Warrior Web prototype studies the stress on soldiers

Army's exoskeleton to help soldiers carry the load

The Army is working from the outside in to help ease the burden for soldiers in the field, developing prototypes of an exoskeletal suit, called Warrior Web, that is moving toward real-world testing, commencing in the fall.

Soldiers often carry 100-pound loads for extended periods over rough terrain. This added weight increases the risk of musculoskeletal injury, particularly on vulnerable areas such as ankles, knees and lumbar spine, as well as increasing physical fatigue.

The aim of the Warrior Web, designed to be worn under a uniform, is to significantly boost endurance, carrying capacity and overall warfighter effectiveness. The flexible suit can be thought of as super-charged long johns – no stiff parts, so more technically an exosuit than exoskeleton -- that uses no more than 100 watts of power.
The suit focuses on soft tissues connected to the skeletal system for injury prevention to reduce forces on the body, decrease fatigue, stabilize joints and help soldiers maintain a natural gait under a heavy load.

“Other novel technologies that prevent, reduce, ambulate and assist with healing of acute and chronic musculoskeletal injuries are also being sought,” The Defense Advanced Research Projects Agency said in a release

In addition to reducing injuries, the exosuit will use its web structure to improve a soldier’s ability to carry heavy loads by imparting “joint torque at the ankle, knee, and hip joints.” The system “uses a multi-camera motion-capture system to determine any changes in gait or balance, a cardio-pulmonary exercise testing device to measure oxygen consumption and a variety of sensors to collect force, acceleration and muscle activity data,” DARPA said.

Testing of the suits is in two phases: Task A (Warrior Web Alpha), a five-month series of tests currently nearing completion, and Task B (Warrior Web Bravo). Task B, commencing in the fall, will aim to develop an integrated suit using technology developed under Task A and testing it under real-world conditions. The tests are being conducted by the Army Research Laboratory’s Human Research and Engineering Directorate.

Civilian versions of Warrior Web could help with physical therapy, people with mild mobility issues, such as arthritis, or those needing to carry heavy burdens, such as construction workers.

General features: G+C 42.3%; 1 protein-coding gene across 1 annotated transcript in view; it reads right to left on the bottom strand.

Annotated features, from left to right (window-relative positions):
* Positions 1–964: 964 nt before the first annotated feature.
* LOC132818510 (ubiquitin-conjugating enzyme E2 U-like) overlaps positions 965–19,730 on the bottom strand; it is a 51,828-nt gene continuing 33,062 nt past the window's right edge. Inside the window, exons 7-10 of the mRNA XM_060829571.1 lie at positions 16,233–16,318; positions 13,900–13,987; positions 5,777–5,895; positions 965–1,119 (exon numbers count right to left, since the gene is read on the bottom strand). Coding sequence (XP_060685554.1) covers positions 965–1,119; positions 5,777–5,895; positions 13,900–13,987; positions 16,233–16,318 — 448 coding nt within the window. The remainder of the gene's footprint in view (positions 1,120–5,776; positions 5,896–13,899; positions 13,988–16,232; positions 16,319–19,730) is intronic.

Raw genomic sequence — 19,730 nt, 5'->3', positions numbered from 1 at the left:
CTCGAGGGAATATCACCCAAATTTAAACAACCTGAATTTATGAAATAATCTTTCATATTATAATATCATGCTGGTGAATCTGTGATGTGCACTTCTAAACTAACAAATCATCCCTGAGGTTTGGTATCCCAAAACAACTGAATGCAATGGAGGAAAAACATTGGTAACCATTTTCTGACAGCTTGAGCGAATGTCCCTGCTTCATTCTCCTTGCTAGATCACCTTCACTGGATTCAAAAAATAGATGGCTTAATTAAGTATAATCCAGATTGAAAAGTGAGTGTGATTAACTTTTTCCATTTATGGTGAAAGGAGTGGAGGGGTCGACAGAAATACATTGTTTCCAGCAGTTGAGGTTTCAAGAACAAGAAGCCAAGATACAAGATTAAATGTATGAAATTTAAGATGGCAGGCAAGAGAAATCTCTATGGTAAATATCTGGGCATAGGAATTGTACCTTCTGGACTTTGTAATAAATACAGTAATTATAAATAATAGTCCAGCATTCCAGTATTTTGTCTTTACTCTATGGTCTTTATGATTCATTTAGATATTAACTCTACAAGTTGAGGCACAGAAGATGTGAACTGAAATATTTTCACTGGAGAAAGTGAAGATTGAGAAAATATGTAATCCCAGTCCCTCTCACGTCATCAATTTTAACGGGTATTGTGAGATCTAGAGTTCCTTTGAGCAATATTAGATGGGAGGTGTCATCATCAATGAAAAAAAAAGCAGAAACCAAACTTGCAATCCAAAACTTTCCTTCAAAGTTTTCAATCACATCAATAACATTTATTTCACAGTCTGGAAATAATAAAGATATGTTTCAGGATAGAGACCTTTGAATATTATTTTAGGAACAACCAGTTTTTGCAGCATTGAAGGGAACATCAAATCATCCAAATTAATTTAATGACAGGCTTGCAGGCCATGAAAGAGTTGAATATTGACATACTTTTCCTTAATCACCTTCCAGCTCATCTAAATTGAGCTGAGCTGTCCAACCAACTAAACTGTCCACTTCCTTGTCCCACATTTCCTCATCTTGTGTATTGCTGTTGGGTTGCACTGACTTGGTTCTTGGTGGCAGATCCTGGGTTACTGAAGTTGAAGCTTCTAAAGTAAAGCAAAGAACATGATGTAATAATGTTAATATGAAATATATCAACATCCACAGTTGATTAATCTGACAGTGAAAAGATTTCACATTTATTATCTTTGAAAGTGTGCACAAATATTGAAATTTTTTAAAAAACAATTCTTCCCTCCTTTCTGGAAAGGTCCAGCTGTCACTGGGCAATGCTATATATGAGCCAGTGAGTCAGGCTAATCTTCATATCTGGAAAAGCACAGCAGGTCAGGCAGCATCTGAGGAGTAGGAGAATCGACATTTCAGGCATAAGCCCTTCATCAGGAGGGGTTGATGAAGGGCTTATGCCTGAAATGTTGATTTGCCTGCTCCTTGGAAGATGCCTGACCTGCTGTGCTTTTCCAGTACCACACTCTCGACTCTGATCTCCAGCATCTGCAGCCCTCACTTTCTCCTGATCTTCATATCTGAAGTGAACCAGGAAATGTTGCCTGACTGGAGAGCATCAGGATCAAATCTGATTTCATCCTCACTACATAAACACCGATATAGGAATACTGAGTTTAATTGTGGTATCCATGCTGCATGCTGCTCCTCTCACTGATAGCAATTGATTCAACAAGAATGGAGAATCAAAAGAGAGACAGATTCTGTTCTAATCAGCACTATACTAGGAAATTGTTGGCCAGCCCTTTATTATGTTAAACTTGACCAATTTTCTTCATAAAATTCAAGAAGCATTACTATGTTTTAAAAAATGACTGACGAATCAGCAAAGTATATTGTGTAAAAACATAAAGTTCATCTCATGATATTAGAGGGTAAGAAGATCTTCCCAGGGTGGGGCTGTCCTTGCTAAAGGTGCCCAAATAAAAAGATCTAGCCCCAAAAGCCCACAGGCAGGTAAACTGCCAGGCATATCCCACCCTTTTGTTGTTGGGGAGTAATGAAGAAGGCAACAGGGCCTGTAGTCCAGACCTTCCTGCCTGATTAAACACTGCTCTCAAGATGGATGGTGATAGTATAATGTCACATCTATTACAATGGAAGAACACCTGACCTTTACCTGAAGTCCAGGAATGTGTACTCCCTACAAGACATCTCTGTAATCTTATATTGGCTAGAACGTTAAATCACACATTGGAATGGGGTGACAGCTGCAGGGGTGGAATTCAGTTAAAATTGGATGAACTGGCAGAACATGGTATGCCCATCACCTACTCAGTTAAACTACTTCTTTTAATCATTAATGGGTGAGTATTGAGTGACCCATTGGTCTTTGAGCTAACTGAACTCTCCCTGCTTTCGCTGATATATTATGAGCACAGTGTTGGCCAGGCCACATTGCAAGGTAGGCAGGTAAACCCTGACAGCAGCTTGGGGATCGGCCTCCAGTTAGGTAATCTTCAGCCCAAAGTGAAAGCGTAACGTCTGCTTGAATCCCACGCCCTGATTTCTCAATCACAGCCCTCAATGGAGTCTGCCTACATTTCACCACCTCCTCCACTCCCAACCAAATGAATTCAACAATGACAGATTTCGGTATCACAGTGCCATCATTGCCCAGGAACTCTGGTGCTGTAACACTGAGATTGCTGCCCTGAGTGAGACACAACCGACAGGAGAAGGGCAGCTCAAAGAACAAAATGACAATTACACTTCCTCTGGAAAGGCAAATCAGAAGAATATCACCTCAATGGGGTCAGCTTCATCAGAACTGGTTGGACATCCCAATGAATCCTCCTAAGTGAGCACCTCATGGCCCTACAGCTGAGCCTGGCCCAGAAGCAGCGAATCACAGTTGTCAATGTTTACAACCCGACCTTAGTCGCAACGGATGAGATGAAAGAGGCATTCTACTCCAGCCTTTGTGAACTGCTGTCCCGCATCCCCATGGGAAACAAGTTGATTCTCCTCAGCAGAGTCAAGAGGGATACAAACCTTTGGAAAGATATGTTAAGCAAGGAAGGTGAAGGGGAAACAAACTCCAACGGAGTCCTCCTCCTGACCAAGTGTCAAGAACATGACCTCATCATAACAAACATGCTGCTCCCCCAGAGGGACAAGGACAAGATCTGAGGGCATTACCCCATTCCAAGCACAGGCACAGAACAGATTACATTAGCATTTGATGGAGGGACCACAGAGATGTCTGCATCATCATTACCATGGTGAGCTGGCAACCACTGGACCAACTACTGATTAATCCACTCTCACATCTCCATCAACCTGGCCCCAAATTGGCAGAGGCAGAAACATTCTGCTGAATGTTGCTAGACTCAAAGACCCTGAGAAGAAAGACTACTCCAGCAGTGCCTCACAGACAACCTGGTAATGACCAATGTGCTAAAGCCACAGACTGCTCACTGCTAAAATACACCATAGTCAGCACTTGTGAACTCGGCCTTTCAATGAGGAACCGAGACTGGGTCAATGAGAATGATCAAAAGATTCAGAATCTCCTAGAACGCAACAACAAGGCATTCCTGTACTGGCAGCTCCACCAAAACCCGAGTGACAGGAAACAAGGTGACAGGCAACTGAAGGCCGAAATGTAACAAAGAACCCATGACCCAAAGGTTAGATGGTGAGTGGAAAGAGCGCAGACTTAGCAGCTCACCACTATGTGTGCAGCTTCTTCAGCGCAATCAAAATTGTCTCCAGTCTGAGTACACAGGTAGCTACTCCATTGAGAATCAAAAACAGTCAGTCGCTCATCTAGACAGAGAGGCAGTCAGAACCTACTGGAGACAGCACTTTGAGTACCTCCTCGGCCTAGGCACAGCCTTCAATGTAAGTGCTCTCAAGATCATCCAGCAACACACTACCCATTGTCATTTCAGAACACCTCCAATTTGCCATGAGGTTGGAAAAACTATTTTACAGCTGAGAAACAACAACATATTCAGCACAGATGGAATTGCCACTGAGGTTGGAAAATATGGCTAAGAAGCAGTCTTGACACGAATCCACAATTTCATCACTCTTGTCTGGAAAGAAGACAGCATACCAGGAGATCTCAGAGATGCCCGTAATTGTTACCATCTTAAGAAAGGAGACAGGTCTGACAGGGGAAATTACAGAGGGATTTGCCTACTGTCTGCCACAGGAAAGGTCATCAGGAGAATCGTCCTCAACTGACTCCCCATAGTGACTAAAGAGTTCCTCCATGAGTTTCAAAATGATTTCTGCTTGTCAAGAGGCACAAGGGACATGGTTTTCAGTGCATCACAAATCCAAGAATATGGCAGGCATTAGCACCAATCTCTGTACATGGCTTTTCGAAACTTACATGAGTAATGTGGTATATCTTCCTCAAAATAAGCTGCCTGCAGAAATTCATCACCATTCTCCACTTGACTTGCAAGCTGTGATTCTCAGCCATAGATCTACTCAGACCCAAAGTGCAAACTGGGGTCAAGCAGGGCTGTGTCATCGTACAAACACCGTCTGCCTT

The Warrior Web exoskeleton is one of several exoskeleton technologies being developed. A battlefield exoskeleton called the Human Universal Load Carrier has been developed by Lockheed Martin to divert up to 200 lbs in weight through powered titanium legs. A second exoskeleton, the X1, being developed jointly by NASA and the Florida Institute for Human and Machine Cognition, could help wounded soldiers or those who have lost their mobility due to disease or accident, to walk again.

Meanwhile the Army is also looking at developing an exterior exoskeleton -- a futuristic infantry uniform called the Tactical Assault Light Operator Suit -- that “promises to provide superhuman strength with greater ballistic protection. Using wide-area networking and on-board computers, operators will have more situational awareness of the action around them and of their own bodies,” according to an Army release.

"[The] requirement is a comprehensive family of systems in a combat armor suit where we bring together an exoskeleton with innovative armor, displays for power monitoring, health monitoring, and integrating a weapon into that -- a whole bunch of stuff that RDECOM is playing heavily in," said. Lt. Col. Karl Borjes, an Army Research, Development and Engineering Command (RDECOM) science advisor assigned to Special Operations Command.

About the Author

Kathleen Hickey is a freelance writer for GCN.


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